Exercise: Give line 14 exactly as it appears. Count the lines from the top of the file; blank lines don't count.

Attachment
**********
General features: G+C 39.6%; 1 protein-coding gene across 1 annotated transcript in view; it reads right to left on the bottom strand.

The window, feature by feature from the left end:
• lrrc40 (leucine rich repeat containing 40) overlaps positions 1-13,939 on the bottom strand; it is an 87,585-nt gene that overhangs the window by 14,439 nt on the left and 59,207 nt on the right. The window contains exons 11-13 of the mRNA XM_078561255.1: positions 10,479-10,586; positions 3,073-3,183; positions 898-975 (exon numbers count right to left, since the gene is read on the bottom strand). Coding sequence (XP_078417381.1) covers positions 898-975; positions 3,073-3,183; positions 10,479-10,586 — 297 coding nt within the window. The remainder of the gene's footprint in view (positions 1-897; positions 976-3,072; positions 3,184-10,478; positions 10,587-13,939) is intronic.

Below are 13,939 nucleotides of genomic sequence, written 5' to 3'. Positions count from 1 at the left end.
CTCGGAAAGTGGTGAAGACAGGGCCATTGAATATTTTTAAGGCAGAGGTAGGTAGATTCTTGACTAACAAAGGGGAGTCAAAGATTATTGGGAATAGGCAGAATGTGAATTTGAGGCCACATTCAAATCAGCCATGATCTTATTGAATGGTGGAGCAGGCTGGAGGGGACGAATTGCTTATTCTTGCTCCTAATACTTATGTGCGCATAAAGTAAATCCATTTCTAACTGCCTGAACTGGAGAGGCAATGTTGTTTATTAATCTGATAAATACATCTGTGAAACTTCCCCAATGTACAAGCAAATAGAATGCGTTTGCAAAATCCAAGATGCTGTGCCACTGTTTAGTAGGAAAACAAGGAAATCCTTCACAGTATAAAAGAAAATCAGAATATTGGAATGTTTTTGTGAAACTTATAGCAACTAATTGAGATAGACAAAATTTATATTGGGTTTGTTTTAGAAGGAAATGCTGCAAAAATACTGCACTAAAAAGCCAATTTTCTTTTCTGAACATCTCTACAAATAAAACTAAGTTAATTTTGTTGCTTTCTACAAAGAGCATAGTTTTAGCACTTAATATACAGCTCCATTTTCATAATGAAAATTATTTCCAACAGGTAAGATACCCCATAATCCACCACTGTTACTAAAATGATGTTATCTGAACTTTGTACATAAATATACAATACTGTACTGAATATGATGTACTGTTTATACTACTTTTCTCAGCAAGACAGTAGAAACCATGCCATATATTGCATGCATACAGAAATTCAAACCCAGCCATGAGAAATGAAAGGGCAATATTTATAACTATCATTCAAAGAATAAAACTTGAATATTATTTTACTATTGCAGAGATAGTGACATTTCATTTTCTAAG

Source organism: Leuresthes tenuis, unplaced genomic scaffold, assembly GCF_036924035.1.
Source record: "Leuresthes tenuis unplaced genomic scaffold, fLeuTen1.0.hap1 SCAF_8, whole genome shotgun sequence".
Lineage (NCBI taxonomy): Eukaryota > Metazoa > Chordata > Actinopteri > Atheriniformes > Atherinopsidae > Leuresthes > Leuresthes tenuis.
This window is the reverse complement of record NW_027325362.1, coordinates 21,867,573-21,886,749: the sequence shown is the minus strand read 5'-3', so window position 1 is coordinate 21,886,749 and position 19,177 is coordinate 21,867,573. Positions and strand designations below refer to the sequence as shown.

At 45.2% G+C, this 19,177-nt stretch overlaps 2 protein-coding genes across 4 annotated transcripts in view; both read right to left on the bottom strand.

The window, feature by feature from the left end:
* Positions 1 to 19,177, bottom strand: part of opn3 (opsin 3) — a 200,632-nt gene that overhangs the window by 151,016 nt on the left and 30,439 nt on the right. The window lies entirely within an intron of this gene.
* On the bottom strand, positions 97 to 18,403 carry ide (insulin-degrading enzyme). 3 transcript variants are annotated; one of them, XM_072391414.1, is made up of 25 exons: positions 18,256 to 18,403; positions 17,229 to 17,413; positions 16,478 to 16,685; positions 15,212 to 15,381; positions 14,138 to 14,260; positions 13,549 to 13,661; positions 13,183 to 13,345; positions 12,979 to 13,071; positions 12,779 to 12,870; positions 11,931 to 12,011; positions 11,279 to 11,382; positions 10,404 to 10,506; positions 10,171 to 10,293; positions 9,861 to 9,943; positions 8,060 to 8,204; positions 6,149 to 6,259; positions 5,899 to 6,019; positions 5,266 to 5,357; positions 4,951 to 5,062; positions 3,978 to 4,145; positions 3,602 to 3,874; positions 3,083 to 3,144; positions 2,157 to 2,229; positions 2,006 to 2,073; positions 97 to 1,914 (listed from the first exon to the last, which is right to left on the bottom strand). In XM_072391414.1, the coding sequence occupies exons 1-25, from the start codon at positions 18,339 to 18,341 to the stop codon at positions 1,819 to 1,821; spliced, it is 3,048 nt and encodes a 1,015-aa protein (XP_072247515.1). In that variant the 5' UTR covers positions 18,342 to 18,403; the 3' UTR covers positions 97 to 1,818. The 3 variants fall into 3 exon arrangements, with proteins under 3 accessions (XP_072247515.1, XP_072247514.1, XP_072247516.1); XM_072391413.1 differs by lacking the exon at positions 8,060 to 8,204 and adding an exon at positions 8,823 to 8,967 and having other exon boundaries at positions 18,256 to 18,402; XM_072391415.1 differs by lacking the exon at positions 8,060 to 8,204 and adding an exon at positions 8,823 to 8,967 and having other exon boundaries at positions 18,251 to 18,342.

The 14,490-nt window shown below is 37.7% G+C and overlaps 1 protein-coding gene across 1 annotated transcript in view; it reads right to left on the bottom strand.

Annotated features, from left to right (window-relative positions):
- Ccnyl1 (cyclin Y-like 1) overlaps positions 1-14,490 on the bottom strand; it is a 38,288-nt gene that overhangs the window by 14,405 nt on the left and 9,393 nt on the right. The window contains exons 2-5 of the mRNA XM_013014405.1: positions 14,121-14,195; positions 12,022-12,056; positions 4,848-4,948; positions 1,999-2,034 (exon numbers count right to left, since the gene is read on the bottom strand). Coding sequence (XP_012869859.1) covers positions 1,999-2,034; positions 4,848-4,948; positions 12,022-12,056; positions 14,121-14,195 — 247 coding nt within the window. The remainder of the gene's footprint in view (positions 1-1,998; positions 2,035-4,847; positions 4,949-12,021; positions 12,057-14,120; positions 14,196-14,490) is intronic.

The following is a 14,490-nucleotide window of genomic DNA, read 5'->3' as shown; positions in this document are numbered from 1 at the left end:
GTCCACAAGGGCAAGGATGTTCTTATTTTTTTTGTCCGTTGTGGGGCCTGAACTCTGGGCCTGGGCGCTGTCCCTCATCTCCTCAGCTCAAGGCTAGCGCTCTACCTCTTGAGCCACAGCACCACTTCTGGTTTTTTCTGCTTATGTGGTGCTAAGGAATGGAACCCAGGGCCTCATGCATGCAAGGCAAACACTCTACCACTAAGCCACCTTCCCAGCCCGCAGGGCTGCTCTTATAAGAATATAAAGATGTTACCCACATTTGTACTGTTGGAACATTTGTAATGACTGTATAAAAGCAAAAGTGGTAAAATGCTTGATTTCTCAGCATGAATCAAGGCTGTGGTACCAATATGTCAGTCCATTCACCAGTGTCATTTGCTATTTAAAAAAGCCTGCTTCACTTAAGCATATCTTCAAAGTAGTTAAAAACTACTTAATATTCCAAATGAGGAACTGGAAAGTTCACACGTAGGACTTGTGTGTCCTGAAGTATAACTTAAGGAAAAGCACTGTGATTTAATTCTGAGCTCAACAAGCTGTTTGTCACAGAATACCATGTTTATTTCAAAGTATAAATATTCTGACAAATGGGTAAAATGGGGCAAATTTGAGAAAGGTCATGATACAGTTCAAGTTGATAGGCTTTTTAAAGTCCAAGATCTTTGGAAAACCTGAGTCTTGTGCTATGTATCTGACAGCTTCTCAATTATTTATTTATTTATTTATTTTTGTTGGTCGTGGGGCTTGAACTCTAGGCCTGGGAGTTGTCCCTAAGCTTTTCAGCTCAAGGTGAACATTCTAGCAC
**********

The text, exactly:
The 14,490-nt window shown below is 37.7% G+C and overlaps 1 protein-coding gene across 1 annotated transcript in view; it reads right to left on the bottom strand.